In a world that is ever changing by leaps and bounds, researchers believe that, to motivate “lifelong learning,” the obsolete and passive concept of teaching has to give way to a new definition of learning that includes the creation of new knowledge. And it is employees are responsible to create it.

The Passion of the Explorer as a Motto

People have multiple interests and desires to learn, from a skill that contributes to their daily work to one that for example, provides better social tools. When company leaders take note of these desires and decide to offer new opportunities and spaces for learning, employees feel more motivated and develop a passion similar to the one experienced by explorers. Companies also benefit from the innovation, sensitivity and power that knowledge gives employees to adapt to changing circumstances.

Only 13.9% of U.S. employees showed a passion for facing challenges, pushing boundaries and connecting with others to develop new ideas.
Source: Deloitte

The “passion of the explorer” is defined as a willingness to seek complex challenges and connect with others in order to learn how to do things better, more effectively and with a greater impact. And that passion to explore is at risk in today’s organizational environment.

Why is it important for employees to recover it?

● They feel more self-confident and more able to cope with technological challenges and changes in the workplace.

● They know how to solve needs based on new skills or tools.

● They are viewed as more eager to learn continuously and improve their performance.

● They enjoy teamwork more and learn faster.

● They accept transformations, even if they need to undergo a readjustment period.

Thus, passion is much more than just interest in a particular field. It has become a central element when thinking about the evolution of companies and the workforce of the future.

How can companies promote this creation of knowledge?

Taking employees out of their comfort zone, helping them try new approaches and paths, and being more attentive: it doesn’t come down to learning about a new topic, but instead asking how, why, what else, what happens if… Vivid and collaborative learning. By connecting with others in real time, learning becomes a challenging and adaptive experience.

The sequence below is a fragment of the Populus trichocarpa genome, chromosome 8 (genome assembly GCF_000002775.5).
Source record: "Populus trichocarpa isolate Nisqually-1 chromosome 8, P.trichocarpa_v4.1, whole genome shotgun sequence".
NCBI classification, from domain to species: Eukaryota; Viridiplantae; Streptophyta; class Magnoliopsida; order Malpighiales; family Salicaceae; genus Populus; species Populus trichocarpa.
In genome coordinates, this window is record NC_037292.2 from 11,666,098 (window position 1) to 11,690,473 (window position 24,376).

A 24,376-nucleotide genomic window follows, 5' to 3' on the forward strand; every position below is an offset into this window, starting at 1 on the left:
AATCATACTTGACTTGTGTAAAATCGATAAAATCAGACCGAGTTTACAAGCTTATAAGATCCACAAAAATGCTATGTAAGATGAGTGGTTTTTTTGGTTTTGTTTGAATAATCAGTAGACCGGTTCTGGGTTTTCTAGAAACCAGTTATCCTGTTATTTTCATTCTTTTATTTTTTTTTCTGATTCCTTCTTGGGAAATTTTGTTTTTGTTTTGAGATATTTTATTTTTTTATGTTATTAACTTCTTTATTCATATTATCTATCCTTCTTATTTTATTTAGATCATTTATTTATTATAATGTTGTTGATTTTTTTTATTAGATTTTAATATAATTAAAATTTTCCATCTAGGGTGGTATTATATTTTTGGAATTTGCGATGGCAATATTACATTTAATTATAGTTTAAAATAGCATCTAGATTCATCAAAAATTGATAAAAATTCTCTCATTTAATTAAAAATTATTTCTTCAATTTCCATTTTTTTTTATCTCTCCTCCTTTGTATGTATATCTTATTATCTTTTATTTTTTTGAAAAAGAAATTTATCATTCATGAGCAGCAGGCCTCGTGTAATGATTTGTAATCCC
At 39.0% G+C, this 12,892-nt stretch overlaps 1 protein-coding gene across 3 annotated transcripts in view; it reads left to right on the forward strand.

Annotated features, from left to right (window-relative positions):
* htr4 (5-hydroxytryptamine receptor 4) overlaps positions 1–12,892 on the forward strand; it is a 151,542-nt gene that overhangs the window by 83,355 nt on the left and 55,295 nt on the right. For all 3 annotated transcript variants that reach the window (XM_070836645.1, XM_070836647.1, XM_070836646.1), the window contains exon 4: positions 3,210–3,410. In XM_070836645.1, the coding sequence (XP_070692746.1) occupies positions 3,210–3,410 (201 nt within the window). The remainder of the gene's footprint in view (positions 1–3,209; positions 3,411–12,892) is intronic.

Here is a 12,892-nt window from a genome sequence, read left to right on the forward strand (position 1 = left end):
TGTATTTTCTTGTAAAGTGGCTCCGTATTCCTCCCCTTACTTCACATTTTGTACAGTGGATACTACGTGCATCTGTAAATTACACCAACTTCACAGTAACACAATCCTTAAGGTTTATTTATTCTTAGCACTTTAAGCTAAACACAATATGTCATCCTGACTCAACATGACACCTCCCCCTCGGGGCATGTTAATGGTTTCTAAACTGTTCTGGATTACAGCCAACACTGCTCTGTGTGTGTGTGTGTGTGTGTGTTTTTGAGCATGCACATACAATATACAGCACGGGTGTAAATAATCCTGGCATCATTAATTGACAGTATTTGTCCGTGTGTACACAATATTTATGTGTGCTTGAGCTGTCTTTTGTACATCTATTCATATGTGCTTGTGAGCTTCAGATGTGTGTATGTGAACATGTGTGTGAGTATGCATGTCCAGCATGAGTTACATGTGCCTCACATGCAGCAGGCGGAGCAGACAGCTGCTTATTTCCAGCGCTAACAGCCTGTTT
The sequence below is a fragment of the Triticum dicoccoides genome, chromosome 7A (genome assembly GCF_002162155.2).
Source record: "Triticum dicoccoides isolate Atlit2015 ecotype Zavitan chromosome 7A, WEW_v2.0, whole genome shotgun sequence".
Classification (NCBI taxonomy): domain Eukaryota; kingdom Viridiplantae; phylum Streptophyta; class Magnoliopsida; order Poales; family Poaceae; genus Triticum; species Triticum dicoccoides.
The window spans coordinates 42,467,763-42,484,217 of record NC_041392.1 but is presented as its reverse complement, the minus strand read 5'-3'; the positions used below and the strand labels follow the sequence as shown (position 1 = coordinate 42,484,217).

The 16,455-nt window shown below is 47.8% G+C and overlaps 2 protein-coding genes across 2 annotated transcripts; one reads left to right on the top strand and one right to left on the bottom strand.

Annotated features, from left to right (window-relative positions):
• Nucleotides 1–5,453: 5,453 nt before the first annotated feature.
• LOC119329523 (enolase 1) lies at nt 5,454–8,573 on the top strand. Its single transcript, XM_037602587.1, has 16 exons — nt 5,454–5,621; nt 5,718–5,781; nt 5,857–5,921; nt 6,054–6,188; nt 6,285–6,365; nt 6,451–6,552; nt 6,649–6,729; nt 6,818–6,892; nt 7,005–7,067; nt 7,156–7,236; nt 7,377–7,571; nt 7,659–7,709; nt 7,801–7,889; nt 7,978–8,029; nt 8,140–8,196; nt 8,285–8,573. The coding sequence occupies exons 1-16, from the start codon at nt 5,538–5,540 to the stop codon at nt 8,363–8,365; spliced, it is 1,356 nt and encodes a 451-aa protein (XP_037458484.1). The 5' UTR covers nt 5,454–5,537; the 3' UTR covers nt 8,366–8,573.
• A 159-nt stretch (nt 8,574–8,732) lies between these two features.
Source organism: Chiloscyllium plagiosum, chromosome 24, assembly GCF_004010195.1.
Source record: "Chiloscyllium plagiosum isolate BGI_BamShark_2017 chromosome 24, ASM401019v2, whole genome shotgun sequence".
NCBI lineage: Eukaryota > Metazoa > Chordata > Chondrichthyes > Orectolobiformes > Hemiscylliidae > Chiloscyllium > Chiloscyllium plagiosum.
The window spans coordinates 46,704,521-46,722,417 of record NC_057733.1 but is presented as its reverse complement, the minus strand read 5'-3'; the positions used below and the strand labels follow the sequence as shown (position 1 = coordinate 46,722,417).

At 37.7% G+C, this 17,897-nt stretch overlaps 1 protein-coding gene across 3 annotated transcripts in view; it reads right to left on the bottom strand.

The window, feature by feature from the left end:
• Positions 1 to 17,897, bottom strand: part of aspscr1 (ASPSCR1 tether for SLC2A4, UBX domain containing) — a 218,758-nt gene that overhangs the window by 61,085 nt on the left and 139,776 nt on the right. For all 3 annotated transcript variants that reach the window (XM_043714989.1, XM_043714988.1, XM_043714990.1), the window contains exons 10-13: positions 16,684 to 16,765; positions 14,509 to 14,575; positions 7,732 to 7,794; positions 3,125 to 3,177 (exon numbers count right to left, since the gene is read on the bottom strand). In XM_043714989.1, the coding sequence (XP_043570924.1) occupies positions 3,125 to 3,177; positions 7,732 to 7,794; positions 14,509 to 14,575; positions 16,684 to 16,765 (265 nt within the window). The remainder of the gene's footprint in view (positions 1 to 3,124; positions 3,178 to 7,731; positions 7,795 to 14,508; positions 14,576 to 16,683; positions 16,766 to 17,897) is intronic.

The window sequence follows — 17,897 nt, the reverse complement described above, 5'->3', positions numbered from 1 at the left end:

How to help collaborators in this process?

● Promote curiosity, imagination, creativity, empathy and courage.

● Support them in adopting new behaviors and taking risks.

● Promote a trial and error-based environment.

● Provide accurate information on challenges and enhance communication.

The most powerful motivation comes from within each individual. Nurturing that hidden passion on each employee turns out to be the best way to achieve long-term and sustainable organizational success. And along that path, it is important to understand that the permanent value of learning is as important as efficiency and productivity.

Educational Materials: The Importance of High-Quality Translations

educational translation

Translating content is always a great responsibility, which must be undertaken by qualified people with the required expertise. In some areas, this task involves an even greater challenge. This is the case of teaching and educational materials, which define the tools and possibilities the younger generations will have as adults.

What are the main challenges in the translation of educational materials and why do we need experienced professionals for this task?